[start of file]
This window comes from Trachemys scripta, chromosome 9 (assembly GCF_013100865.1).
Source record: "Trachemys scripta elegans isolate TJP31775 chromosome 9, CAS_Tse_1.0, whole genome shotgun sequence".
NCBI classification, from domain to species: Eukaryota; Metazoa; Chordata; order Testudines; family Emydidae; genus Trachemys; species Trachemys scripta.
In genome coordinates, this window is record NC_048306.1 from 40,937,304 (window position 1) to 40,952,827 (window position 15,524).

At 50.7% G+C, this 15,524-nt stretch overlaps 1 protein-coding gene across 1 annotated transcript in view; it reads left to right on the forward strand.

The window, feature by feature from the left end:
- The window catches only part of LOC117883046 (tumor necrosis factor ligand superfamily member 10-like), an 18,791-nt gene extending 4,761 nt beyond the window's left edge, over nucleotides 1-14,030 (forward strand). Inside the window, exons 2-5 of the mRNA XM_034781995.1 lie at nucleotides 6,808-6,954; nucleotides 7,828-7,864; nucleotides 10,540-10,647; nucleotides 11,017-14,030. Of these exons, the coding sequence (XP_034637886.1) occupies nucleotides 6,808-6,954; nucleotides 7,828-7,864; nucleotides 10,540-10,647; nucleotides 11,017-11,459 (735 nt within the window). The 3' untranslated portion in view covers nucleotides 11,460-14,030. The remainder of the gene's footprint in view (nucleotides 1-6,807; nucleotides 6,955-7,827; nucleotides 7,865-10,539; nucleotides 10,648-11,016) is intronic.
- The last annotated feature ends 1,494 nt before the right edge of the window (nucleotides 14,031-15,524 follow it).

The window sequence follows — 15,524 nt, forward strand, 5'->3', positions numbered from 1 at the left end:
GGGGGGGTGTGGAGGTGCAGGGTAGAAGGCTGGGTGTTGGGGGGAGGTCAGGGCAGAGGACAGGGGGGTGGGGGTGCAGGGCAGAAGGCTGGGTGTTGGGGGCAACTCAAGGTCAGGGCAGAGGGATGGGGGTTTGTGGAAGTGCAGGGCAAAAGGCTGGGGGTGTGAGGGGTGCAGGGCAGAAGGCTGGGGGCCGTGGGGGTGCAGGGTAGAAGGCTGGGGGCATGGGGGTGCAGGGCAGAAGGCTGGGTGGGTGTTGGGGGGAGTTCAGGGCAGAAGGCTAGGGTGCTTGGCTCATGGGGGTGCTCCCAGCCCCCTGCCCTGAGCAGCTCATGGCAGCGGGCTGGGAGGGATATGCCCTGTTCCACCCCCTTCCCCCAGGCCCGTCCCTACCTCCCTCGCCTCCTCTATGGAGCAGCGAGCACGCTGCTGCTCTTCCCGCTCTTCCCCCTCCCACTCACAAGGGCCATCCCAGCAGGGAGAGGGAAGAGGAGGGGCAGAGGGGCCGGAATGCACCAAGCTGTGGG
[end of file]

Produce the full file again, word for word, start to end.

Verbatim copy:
This window comes from Trachemys scripta, chromosome 9 (assembly GCF_013100865.1).
Source record: "Trachemys scripta elegans isolate TJP31775 chromosome 9, CAS_Tse_1.0, whole genome shotgun sequence".
NCBI classification, from domain to species: Eukaryota; Metazoa; Chordata; order Testudines; family Emydidae; genus Trachemys; species Trachemys scripta.
In genome coordinates, this window is record NC_048306.1 from 40,937,304 (window position 1) to 40,952,827 (window position 15,524).

At 50.7% G+C, this 15,524-nt stretch overlaps 1 protein-coding gene across 1 annotated transcript in view; it reads left to right on the forward strand.

The window, feature by feature from the left end:
- The window catches only part of LOC117883046 (tumor necrosis factor ligand superfamily member 10-like), an 18,791-nt gene extending 4,761 nt beyond the window's left edge, over nucleotides 1-14,030 (forward strand). Inside the window, exons 2-5 of the mRNA XM_034781995.1 lie at nucleotides 6,808-6,954; nucleotides 7,828-7,864; nucleotides 10,540-10,647; nucleotides 11,017-14,030. Of these exons, the coding sequence (XP_034637886.1) occupies nucleotides 6,808-6,954; nucleotides 7,828-7,864; nucleotides 10,540-10,647; nucleotides 11,017-11,459 (735 nt within the window). The 3' untranslated portion in view covers nucleotides 11,460-14,030. The remainder of the gene's footprint in view (nucleotides 1-6,807; nucleotides 6,955-7,827; nucleotides 7,865-10,539; nucleotides 10,648-11,016) is intronic.
- The last annotated feature ends 1,494 nt before the right edge of the window (nucleotides 14,031-15,524 follow it).

The window sequence follows — 15,524 nt, forward strand, 5'->3', positions numbered from 1 at the left end:
GGGGGGGTGTGGAGGTGCAGGGTAGAAGGCTGGGTGTTGGGGGGAGGTCAGGGCAGAGGACAGGGGGGTGGGGGTGCAGGGCAGAAGGCTGGGTGTTGGGGGCAACTCAAGGTCAGGGCAGAGGGATGGGGGTTTGTGGAAGTGCAGGGCAAAAGGCTGGGGGTGTGAGGGGTGCAGGGCAGAAGGCTGGGGGCCGTGGGGGTGCAGGGTAGAAGGCTGGGGGCATGGGGGTGCAGGGCAGAAGGCTGGGTGGGTGTTGGGGGGAGTTCAGGGCAGAAGGCTAGGGTGCTTGGCTCATGGGGGTGCTCCCAGCCCCCTGCCCTGAGCAGCTCATGGCAGCGGGCTGGGAGGGATATGCCCTGTTCCACCCCCTTCCCCCAGGCCCGTCCCTACCTCCCTCGCCTCCTCTATGGAGCAGCGAGCACGCTGCTGCTCTTCCCGCTCTTCCCCCTCCCACTCACAAGGGCCATCCCAGCAGGGAGAGGGAAGAGGAGGGGCAGAGGGGCCGGAATGCACCAAGCTGTGGG